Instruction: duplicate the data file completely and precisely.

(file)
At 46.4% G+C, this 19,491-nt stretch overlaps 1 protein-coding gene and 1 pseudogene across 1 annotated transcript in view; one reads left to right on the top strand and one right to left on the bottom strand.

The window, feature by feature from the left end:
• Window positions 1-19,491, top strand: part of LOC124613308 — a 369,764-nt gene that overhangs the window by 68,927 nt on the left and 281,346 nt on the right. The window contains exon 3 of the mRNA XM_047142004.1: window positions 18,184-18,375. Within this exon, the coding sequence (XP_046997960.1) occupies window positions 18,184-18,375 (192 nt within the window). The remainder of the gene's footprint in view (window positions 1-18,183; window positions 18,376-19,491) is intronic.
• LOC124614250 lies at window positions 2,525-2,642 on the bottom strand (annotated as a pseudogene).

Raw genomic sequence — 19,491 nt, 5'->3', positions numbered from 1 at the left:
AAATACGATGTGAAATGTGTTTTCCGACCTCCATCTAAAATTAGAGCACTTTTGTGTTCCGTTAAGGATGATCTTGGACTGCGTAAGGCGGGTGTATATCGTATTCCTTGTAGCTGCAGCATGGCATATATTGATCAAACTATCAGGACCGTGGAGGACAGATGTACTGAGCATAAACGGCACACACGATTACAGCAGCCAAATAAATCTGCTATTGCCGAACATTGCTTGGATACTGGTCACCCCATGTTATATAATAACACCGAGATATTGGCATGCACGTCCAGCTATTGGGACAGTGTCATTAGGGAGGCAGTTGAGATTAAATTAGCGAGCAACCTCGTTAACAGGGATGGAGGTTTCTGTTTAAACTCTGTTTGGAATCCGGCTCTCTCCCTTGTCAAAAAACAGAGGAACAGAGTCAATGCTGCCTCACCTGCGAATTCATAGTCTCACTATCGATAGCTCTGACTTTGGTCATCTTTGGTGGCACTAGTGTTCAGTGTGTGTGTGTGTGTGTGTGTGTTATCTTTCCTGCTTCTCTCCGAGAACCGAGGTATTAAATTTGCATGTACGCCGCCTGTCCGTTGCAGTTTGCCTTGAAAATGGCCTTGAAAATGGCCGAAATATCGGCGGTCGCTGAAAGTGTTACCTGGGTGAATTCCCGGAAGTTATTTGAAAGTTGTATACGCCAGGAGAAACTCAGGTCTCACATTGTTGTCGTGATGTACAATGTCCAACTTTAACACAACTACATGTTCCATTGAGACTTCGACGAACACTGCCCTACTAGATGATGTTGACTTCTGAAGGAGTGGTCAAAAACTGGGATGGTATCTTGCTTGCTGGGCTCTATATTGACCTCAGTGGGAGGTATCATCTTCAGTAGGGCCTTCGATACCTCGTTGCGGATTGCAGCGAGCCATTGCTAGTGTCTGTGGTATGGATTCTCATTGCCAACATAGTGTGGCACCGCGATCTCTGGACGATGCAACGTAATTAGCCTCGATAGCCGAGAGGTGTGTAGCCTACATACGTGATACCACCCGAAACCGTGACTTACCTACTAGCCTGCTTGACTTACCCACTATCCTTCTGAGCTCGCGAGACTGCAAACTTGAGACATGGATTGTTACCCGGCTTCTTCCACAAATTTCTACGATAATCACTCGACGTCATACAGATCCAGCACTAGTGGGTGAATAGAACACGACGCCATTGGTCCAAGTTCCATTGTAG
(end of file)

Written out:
At 46.4% G+C, this 19,491-nt stretch overlaps 1 protein-coding gene and 1 pseudogene across 1 annotated transcript in view; one reads left to right on the top strand and one right to left on the bottom strand.

The window, feature by feature from the left end:
• Window positions 1-19,491, top strand: part of LOC124613308 — a 369,764-nt gene that overhangs the window by 68,927 nt on the left and 281,346 nt on the right. The window contains exon 3 of the mRNA XM_047142004.1: window positions 18,184-18,375. Within this exon, the coding sequence (XP_046997960.1) occupies window positions 18,184-18,375 (192 nt within the window). The remainder of the gene's footprint in view (window positions 1-18,183; window positions 18,376-19,491) is intronic.
• LOC124614250 lies at window positions 2,525-2,642 on the bottom strand (annotated as a pseudogene).

Raw genomic sequence — 19,491 nt, 5'->3', positions numbered from 1 at the left:
AAATACGATGTGAAATGTGTTTTCCGACCTCCATCTAAAATTAGAGCACTTTTGTGTTCCGTTAAGGATGATCTTGGACTGCGTAAGGCGGGTGTATATCGTATTCCTTGTAGCTGCAGCATGGCATATATTGATCAAACTATCAGGACCGTGGAGGACAGATGTACTGAGCATAAACGGCACACACGATTACAGCAGCCAAATAAATCTGCTATTGCCGAACATTGCTTGGATACTGGTCACCCCATGTTATATAATAACACCGAGATATTGGCATGCACGTCCAGCTATTGGGACAGTGTCATTAGGGAGGCAGTTGAGATTAAATTAGCGAGCAACCTCGTTAACAGGGATGGAGGTTTCTGTTTAAACTCTGTTTGGAATCCGGCTCTCTCCCTTGTCAAAAAACAGAGGAACAGAGTCAATGCTGCCTCACCTGCGAATTCATAGTCTCACTATCGATAGCTCTGACTTTGGTCATCTTTGGTGGCACTAGTGTTCAGTGTGTGTGTGTGTGTGTGTGTGTTATCTTTCCTGCTTCTCTCCGAGAACCGAGGTATTAAATTTGCATGTACGCCGCCTGTCCGTTGCAGTTTGCCTTGAAAATGGCCTTGAAAATGGCCGAAATATCGGCGGTCGCTGAAAGTGTTACCTGGGTGAATTCCCGGAAGTTATTTGAAAGTTGTATACGCCAGGAGAAACTCAGGTCTCACATTGTTGTCGTGATGTACAATGTCCAACTTTAACACAACTACATGTTCCATTGAGACTTCGACGAACACTGCCCTACTAGATGATGTTGACTTCTGAAGGAGTGGTCAAAAACTGGGATGGTATCTTGCTTGCTGGGCTCTATATTGACCTCAGTGGGAGGTATCATCTTCAGTAGGGCCTTCGATACCTCGTTGCGGATTGCAGCGAGCCATTGCTAGTGTCTGTGGTATGGATTCTCATTGCCAACATAGTGTGGCACCGCGATCTCTGGACGATGCAACGTAATTAGCCTCGATAGCCGAGAGGTGTGTAGCCTACATACGTGATACCACCCGAAACCGTGACTTACCTACTAGCCTGCTTGACTTACCCACTATCCTTCTGAGCTCGCGAGACTGCAAACTTGAGACATGGATTGTTACCCGGCTTCTTCCACAAATTTCTACGATAATCACTCGACGTCATACAGATCCAGCACTAGTGGGTGAATAGAACACGACGCCATTGGTCCAAGTTCCATTGTAG